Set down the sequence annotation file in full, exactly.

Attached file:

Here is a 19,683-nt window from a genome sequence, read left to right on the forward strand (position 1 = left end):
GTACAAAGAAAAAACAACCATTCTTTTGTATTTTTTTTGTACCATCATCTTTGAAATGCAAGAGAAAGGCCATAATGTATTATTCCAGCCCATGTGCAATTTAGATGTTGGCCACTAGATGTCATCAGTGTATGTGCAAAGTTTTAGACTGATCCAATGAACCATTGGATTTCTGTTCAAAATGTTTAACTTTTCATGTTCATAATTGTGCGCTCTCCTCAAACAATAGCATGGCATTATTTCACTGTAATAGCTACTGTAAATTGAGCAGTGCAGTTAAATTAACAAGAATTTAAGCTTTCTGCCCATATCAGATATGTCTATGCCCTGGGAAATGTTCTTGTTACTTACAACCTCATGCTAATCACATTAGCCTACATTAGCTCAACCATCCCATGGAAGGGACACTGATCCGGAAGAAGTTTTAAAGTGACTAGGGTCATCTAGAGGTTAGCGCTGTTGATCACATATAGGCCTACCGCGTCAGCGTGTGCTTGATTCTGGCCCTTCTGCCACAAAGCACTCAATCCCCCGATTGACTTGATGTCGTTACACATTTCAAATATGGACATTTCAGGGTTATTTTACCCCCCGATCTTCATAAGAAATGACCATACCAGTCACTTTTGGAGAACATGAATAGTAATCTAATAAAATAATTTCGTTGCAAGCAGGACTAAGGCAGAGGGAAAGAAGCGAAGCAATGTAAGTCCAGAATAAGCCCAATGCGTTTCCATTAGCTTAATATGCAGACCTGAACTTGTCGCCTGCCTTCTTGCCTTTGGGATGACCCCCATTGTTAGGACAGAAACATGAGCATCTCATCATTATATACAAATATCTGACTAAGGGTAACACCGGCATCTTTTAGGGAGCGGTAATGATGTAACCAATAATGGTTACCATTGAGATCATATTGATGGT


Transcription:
Here is a 19,683-nt window from a genome sequence, read left to right on the forward strand (position 1 = left end):
GTACAAAGAAAAAACAACCATTCTTTTGTATTTTTTTTGTACCATCATCTTTGAAATGCAAGAGAAAGGCCATAATGTATTATTCCAGCCCATGTGCAATTTAGATGTTGGCCACTAGATGTCATCAGTGTATGTGCAAAGTTTTAGACTGATCCAATGAACCATTGGATTTCTGTTCAAAATGTTTAACTTTTCATGTTCATAATTGTGCGCTCTCCTCAAACAATAGCATGGCATTATTTCACTGTAATAGCTACTGTAAATTGAGCAGTGCAGTTAAATTAACAAGAATTTAAGCTTTCTGCCCATATCAGATATGTCTATGCCCTGGGAAATGTTCTTGTTACTTACAACCTCATGCTAATCACATTAGCCTACATTAGCTCAACCATCCCATGGAAGGGACACTGATCCGGAAGAAGTTTTAAAGTGACTAGGGTCATCTAGAGGTTAGCGCTGTTGATCACATATAGGCCTACCGCGTCAGCGTGTGCTTGATTCTGGCCCTTCTGCCACAAAGCACTCAATCCCCCGATTGACTTGATGTCGTTACACATTTCAAATATGGACATTTCAGGGTTATTTTACCCCCCGATCTTCATAAGAAATGACCATACCAGTCACTTTTGGAGAACATGAATAGTAATCTAATAAAATAATTTCGTTGCAAGCAGGACTAAGGCAGAGGGAAAGAAGCGAAGCAATGTAAGTCCAGAATAAGCCCAATGCGTTTCCATTAGCTTAATATGCAGACCTGAACTTGTCGCCTGCCTTCTTGCCTTTGGGATGACCCCCATTGTTAGGACAGAAACATGAGCATCTCATCATTATATACAAATATCTGACTAAGGGTAACACCGGCATCTTTTAGGGAGCGGTAATGATGTAACCAATAATGGTTACCATTGAGATCATATTGATGGT